Google, don't tell me that I do not need to read texts when browsing the web.

Reason #1: Stupid cropping of titles in the tab bar
Chrome failed to render itself as a browser with excellent usability as claimed. By default, Chrome shows the page titles only in the tab for each page. The page titles seem to be always cropped and it's getting really hard for me to read the page title.

Google as a search giant knows very well how important a page title is but with Chrome they imply that "It's not any important, dude. Trust me. You don't want to read it."

Reason #2: No built-in tree-based XML view
I'm a programmer and it's my everyday need to inspect XML resources. Chrome claimed to be a developer-friendly browser but viewing XML files with it is funny.

Reason #3: I hardly see to where a bottom-left link points
For many cases, hovering over a link located a the bottom-left corner of the browser window hides the status bar which is displaying the target URL. This forces me to make a scroll-up to see the link location.

Reason #4: It should be named Chrashium
Yes, it crashes frequently on my desktop regardless it is a Google official build or a Chromium build.

Monday, December 27, 2010

Đọc được trong tự truyện

của Giáo Sư Trần Văn Khê:

"Từ câu chuyện này, tôi muốn nêu ra một thí dụ cụ thể của một người nghệ sĩ lớn ngoài tài nghệ còn có những đức tánh mà bạn trẻ nên noi theo. Một là, khi gặp khó khăn, không bao giờ bó tay mà phải quyết tâm tùy cơ ứng biến để vượt qua. Hai là, phải biết thích nghi với hoàn cảnh. Ba là, nên có lương tâm nghề nghiệp không bao giờ tự mãn với kinh nghiệm của mình mà luôn luôn phải luyện tập nhiều và khi đến một sân khấu lạ cũng cố gắng diễn tập một lần để không bị bỡ ngỡ trước ngoại cảnh khác."

Friday, May 21, 2010

Viettel 3G USB Modem with Fedora

I got myself a Viettel 3G USB stick yesterday for the need of roaming access while I'm off the city. I tried it first with my colleague's Windows machine. The stick worked well with Windows but in ridiculous way. It shown up in a dedicated, silly designed window frame with the ISP heavily branded. That's still acceptable, anyway.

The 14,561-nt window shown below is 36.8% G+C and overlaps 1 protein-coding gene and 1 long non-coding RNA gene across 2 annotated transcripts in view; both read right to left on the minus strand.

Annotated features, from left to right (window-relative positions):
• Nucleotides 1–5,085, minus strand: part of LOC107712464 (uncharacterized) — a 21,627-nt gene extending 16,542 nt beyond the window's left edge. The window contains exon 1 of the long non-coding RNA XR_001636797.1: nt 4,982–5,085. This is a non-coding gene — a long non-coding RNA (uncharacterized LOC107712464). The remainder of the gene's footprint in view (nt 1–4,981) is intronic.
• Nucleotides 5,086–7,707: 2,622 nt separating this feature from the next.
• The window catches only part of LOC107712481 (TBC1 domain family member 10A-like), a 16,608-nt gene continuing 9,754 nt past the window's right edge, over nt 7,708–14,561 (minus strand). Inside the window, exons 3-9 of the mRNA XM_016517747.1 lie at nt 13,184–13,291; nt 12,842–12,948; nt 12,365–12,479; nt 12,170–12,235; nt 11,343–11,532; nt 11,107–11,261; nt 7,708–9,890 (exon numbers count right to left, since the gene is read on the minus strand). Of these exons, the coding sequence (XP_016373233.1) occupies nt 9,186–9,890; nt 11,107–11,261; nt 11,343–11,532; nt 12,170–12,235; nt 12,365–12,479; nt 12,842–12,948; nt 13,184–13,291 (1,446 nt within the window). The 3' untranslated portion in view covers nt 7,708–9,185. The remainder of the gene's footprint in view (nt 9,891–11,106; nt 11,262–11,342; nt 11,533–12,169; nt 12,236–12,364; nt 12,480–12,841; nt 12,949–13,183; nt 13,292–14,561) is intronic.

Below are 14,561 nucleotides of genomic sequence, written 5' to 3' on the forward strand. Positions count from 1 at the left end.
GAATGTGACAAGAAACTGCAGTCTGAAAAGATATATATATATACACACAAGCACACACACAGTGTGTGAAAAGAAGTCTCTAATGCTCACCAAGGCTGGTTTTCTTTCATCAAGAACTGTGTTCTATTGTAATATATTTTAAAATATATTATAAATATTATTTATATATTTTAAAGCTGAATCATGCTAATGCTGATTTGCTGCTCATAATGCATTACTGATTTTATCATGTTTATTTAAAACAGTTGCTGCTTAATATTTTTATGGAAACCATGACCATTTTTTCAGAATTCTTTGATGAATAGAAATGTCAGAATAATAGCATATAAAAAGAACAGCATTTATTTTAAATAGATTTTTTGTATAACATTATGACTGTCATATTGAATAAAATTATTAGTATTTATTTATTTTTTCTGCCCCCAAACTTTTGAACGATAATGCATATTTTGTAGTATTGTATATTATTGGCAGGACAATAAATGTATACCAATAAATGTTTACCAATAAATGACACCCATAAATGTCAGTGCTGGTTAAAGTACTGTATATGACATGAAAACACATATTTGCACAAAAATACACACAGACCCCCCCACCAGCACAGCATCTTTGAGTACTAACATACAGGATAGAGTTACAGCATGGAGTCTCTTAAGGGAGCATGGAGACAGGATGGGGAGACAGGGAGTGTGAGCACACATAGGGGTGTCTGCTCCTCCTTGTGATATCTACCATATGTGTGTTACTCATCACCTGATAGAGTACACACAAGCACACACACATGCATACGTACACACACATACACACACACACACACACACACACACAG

I booted up my laptop which has only Fedora 12 to see how the stick behaves in GNU/Linux. Plugging in the USB in with a really hopeless mind since I know clearly that Linux is not what they are willing to support. And that was clearly documented in the tiny user manual I got when purchasing the stick.

I was right. It did not work. To be honest, it actually worked as a storage device since I found a fake CD-ROM shown up with the name of D-COM.

And that was the interesting clue for me to solve the problem. I googled for the whole day, asked in the forum to have it finally solved in the sweetest way!

To save others' time, here follows a complete guide for Fedora users:


Modems provided Viettel are produced by Huawei and the one I got is the Huawei E1750. Huawei and many other manufactures use a method (which they actually call 'technology') in which the device will behave as a fake CD-ROM when just plugged in. This is to allow the manufacture to ship the installation CD contents right within the device instead of having a real CD-ROM attached.

An autorun application for Windows is included in the fake CD-ROM to start the driver installation process.

After the installation is done the driver is up and to begin the use of the stick as a real modem, a special data sequence is sent by the driver to the device in order to ask it to switch the USB interface into the modem mode. From that on, the USB can be used as a 3G GSM modem. The USB will kept itself switched as long as the power to it is not cut.